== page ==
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Allianz Annual Report 2012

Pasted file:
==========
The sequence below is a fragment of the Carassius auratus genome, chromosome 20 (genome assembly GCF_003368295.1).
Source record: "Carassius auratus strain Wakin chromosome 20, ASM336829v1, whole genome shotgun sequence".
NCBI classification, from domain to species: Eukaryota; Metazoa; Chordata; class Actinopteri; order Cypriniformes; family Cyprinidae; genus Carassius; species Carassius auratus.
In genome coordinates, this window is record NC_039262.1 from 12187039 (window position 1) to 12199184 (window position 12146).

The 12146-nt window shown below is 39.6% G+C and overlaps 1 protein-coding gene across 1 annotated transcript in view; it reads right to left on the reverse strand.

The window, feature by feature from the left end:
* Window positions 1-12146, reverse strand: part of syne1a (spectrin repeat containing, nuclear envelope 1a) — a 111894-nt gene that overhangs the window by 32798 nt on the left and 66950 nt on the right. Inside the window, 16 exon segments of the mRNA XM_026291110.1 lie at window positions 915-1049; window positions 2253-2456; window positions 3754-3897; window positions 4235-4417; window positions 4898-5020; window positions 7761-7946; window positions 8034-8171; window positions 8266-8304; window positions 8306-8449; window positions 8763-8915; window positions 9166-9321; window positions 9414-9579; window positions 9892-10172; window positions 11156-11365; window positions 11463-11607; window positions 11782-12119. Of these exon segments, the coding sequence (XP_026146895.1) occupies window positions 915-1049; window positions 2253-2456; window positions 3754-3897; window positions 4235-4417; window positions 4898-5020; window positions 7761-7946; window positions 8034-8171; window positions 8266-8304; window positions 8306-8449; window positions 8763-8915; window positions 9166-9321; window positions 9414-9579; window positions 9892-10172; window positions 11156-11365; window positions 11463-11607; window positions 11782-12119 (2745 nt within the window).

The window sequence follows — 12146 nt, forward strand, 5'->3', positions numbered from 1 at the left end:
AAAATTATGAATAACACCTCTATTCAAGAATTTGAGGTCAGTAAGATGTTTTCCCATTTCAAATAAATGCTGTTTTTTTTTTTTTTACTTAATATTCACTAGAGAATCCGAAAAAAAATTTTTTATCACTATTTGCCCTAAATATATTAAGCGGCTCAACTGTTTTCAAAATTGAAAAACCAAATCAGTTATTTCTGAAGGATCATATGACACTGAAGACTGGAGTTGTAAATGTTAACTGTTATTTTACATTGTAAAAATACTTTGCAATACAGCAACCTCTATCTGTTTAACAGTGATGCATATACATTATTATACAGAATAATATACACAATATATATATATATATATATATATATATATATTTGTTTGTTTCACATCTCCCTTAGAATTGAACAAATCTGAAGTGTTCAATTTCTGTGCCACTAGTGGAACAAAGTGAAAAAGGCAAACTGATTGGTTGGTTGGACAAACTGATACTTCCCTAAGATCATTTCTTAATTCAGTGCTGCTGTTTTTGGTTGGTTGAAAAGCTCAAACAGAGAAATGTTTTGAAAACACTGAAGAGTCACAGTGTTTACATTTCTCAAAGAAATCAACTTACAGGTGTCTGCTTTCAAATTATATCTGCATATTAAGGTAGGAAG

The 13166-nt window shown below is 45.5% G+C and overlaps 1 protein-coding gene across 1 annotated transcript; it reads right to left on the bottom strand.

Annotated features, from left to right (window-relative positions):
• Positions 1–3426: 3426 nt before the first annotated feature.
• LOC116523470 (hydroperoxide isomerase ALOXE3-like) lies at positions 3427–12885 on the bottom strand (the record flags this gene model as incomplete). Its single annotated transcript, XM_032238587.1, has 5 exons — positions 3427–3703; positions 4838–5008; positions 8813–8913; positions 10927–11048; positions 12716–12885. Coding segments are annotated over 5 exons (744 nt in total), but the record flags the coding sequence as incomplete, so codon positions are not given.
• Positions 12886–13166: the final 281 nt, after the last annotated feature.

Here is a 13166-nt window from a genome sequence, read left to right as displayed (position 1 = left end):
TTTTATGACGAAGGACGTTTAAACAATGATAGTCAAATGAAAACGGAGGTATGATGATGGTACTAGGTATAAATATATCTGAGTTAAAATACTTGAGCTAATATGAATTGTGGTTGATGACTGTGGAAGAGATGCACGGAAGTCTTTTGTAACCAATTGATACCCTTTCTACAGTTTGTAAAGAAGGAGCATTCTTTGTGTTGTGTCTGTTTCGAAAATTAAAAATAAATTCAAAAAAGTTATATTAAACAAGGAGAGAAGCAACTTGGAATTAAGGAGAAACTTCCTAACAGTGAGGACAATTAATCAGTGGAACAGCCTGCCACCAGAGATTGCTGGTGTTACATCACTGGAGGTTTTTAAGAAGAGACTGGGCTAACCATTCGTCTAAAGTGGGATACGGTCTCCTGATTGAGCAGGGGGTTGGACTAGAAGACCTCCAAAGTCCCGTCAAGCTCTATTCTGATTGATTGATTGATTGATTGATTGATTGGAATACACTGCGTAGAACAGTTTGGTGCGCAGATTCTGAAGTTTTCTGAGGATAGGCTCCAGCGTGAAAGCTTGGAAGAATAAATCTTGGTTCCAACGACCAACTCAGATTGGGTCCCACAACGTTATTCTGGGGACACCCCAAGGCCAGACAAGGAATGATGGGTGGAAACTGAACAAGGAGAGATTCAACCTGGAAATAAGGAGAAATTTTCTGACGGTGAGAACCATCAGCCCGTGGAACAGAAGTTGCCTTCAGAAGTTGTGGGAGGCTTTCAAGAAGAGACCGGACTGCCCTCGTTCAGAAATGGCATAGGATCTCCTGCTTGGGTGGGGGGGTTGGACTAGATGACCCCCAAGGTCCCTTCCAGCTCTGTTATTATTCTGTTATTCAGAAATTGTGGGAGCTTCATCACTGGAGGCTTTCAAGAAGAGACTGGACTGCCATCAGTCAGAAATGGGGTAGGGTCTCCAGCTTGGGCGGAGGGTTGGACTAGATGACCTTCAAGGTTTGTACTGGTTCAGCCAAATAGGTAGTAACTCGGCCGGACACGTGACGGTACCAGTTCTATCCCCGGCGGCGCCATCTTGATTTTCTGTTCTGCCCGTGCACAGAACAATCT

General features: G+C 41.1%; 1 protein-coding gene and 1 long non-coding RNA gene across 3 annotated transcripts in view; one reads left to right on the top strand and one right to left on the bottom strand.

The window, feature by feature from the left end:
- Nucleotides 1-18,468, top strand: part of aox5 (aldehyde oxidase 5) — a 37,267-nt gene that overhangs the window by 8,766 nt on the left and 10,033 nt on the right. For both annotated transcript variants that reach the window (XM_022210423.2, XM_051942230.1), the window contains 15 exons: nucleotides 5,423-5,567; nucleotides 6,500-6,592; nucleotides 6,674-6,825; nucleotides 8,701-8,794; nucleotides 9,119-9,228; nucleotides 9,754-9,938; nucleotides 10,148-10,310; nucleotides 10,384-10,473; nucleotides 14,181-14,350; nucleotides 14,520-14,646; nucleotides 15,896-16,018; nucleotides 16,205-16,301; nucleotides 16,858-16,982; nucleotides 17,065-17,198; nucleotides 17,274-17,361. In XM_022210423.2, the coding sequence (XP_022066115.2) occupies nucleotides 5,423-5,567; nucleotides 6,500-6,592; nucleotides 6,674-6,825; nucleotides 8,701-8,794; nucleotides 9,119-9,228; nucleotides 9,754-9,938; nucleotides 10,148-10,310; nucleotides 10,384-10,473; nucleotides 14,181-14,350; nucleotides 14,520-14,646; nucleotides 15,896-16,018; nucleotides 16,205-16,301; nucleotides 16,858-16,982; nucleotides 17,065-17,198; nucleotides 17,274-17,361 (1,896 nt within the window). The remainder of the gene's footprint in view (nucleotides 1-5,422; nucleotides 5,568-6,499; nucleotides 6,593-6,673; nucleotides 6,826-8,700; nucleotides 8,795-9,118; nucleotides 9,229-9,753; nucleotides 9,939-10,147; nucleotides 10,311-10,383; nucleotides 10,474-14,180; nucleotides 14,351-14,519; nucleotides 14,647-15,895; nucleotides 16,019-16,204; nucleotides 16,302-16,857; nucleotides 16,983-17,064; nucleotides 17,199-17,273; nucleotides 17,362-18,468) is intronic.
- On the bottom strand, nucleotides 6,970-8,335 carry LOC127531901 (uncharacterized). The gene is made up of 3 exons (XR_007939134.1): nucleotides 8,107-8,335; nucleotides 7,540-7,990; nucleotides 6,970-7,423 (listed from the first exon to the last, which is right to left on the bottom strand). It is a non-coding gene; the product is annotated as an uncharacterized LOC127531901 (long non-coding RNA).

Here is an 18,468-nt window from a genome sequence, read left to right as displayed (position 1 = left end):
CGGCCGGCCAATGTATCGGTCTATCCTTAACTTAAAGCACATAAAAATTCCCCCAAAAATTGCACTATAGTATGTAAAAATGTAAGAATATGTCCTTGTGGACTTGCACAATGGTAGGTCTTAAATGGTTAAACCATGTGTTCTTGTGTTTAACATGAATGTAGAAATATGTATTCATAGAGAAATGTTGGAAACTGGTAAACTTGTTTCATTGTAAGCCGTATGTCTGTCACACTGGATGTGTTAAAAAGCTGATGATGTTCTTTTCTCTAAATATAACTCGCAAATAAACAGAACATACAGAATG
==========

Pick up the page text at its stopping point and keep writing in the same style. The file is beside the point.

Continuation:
Annual Report 2012    Allianz Group Our internal risk capital model covers: −− All of our major insurance operations; −− Our assets (including bonds, mortgages, investment funds, loans, equities and real estate) and liabilities (in- cluding the cash flow profile of all technical reserves as well as deposits and issued securities); −− For the Life/Health segment, the interaction between as- sets and liabilities is driven by local management deci- sions – such as investment strategies and policyholder participation rules. Traditional Life/Health products sold in Western Europe generally feature policyholder participation in the profits (or losses), subject to manage­ ment discretion and typically floored at a minimum guaranteed crediting rate. The majority of our Life/ Health contracts in Western Europe comprise a signifi- cantlevelofpolicyholderparticipation,therebyreducing major sources of risk, including market, credit, under- writing and cost risks;1 −− Almost all of our derivatives, such as options, swaps and futures, in particular if they are part of the operating en- tity’s regular business model (e.g. at ­Allianz Life Insur- ance Company of North America) or if they have a signif­ icant impact on the resulting internal risk capital (e.g. in the Life/Health segment, if material obligations to policy­ holders are hedged through financial derivatives). In general, embedded derivatives contained in a host con- tract are also included.2 For our Asset Management segment we assign internal risk capital requirements based on the sectoral regulatory cap- ital requirements in accordance with the current approach in Solvency II. We allocate these requirements to the risk categories of our internal risk capital model, thereby allow- ing us to consistently aggregate internal risk capital for all segments at the Group level. Approximately 99.8 % of the investments managed by the Asset Management operating entities are held for the benefit of third parties or ­Allianz Group insurance entities and, therefore, do not result in a significant additional market and credit risk for the seg- ment. However, the assessment of market risk and credit 1 For further information about participating life business, please refer to note 20 to the con- solidated financial statements. 2 For further information about additional risk disclosure regarding derivative financial instru- ments, please refer to note 43 to the consolidated financial statements. risk on the account of third parties is an integral part of the risk management process of our local operating entities. The capital requirements of smaller insurance operating entities, that have an immaterial impact on the Group’s risk profile, are either based on local regulatory require- ments or on a risk factor based model. We allocate these to the risk categories of our internal risk capital model. This allows us to consistently aggregate internal risk capital for all segments at the Group level. Internal risk capital related to our European banking op- erations is allocated to the Corporate and Other segment, based on the approach applied by banks under the Basel II standards. It represents an insignificant amount of approx­ imately 1.6 % of total pre-diversified internal risk capital. Therefore, risk management with respect to banking opera- tions is not further discussed. Limitations Our internal risk capital model expresses the potential “worst case” amount in economic value that we might lose at a certain confidence level. However, there is a statistically low probability of 0.5 % that actual losses could exceed this threshold at Group level in the course of one year. We use model and scenario parameters derived from his- torical data, where available, to characterize future possi- ble risk events. If future market conditions differ substan- tially from the past, for example in an unprecedented crisis, our VaR approach may be too conservative or too liberal in ways that are too difficult to predict. In order to mitigate reliance on historical data we complement our VaR analy- sis with stress testing. Our ability to back-test the model’s accuracy is limited because of the high confidence level of 99.5 %, the one-year holding period as well as only limited data for some insurance risk events – such as natural ca- tastrophes – being available. Furthermore, as historical data is used where possible to calibrate the model, it can- not be used for validation. Instead, we validate the model and para­meters through sensitivity analyses, independent internal peer reviews and validation and, where appropri- ate, external reviews by independent consulting firms fo- cusing on methods for selecting parameters and control processes. Overall, we believe that our validation efforts are effective and that our model adequately assesses the risks to which we are exposed. 192